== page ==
For a lot of people, Google is “the internet”. So it’s perhaps jarring to head to Google.com and see a giant black rectangle erupting from the bottom of the screen, eventually revealing itself to be an ad for the Nexus 7, Google’s $200 tablet. Google… can’t… have ads and sell things on its homepage, can it?
It can, and has, going back to the very first Android phone in 2008.
The first Android phone was (I think) the very first ad on Google.com, with a simple text link.
Google did it again one year later for Motorola’s Droid, which launched Android 2.0.
With the Nexus One, the first phone that Google built in collaboration with a handset maker, it even got a tiny picture. Update: And let’s not forget its Chrome browser and Chromebooks:
Google today is fundamentally different than the Google of 2007 (and 2005): Google’s primary product for end users is no longer search. Or the internet. It’s Google, as Mat Honan laid out here — the most visible symbol of which is the black strip that’s now always there, hovering, reminding you of Google+, the clearest manifestation of Google as Google’s primary product, particularly now that it’s worked its way into more Google products than most humans can count.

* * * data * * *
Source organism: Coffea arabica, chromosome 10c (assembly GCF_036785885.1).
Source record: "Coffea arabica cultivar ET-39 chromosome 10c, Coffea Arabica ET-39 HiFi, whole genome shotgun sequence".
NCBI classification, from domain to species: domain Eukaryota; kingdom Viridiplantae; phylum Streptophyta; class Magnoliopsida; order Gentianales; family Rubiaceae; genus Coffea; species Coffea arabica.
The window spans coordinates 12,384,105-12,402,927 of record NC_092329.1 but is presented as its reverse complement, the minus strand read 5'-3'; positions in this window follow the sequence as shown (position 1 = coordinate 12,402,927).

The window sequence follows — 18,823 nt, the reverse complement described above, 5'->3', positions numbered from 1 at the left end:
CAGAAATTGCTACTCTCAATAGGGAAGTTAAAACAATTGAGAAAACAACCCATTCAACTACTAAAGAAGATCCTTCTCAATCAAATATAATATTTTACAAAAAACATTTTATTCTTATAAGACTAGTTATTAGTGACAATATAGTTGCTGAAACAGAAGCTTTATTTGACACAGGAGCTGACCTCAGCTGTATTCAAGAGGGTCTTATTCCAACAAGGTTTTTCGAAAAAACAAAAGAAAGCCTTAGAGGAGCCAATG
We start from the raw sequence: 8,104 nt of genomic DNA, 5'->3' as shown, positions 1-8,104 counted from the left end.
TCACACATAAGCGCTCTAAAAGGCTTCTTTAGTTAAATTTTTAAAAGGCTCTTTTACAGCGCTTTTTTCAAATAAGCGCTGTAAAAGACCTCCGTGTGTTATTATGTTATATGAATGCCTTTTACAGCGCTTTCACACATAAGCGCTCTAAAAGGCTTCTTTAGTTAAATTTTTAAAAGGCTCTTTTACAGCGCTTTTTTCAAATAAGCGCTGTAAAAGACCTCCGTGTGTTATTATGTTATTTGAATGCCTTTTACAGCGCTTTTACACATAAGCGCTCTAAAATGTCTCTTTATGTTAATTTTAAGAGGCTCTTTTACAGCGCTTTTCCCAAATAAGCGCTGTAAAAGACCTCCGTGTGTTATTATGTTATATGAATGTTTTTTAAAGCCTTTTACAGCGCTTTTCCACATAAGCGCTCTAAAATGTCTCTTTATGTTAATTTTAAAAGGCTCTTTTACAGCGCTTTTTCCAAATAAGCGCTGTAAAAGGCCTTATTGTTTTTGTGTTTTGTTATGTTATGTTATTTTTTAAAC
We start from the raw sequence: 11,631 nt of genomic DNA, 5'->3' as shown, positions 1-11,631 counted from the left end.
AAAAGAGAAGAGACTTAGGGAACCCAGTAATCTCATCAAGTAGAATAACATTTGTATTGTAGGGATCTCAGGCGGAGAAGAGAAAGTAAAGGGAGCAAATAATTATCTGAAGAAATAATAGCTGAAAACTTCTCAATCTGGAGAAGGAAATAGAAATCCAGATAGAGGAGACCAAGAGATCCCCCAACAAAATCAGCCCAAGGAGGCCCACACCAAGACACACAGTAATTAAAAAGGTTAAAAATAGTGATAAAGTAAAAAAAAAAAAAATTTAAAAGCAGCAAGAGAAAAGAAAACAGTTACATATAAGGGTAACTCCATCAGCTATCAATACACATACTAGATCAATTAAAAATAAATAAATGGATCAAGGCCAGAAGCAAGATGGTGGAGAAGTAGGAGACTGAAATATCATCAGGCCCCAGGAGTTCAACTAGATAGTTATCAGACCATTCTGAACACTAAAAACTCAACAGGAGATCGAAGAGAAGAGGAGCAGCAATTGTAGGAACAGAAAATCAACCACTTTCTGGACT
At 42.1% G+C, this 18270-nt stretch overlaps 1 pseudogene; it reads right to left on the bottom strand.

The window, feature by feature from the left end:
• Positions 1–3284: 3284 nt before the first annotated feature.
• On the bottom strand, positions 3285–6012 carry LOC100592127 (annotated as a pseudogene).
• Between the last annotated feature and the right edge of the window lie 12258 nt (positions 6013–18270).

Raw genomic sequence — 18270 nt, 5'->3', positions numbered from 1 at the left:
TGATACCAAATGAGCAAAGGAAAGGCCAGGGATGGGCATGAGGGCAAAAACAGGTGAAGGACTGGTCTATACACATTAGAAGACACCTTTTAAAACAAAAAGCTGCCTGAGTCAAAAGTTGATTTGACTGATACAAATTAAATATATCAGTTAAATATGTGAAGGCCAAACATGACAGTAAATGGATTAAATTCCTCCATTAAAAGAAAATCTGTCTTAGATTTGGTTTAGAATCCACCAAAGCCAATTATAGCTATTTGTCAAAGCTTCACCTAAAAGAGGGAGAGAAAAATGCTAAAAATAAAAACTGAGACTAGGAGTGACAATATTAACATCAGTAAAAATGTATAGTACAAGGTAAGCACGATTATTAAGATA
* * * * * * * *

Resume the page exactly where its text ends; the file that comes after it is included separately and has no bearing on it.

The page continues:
So an ad for a Google product that’s more visible and more visually disruptive than ever, literally bursting through the empty space that had been the trademark of the old Google, shouldn’t surprise you. It’s just Google selling Google.
- New Jersey Gov. Chris Christie has dropped out of the 2016 Republican presidential race after poor results in New Hampshire 🇺🇸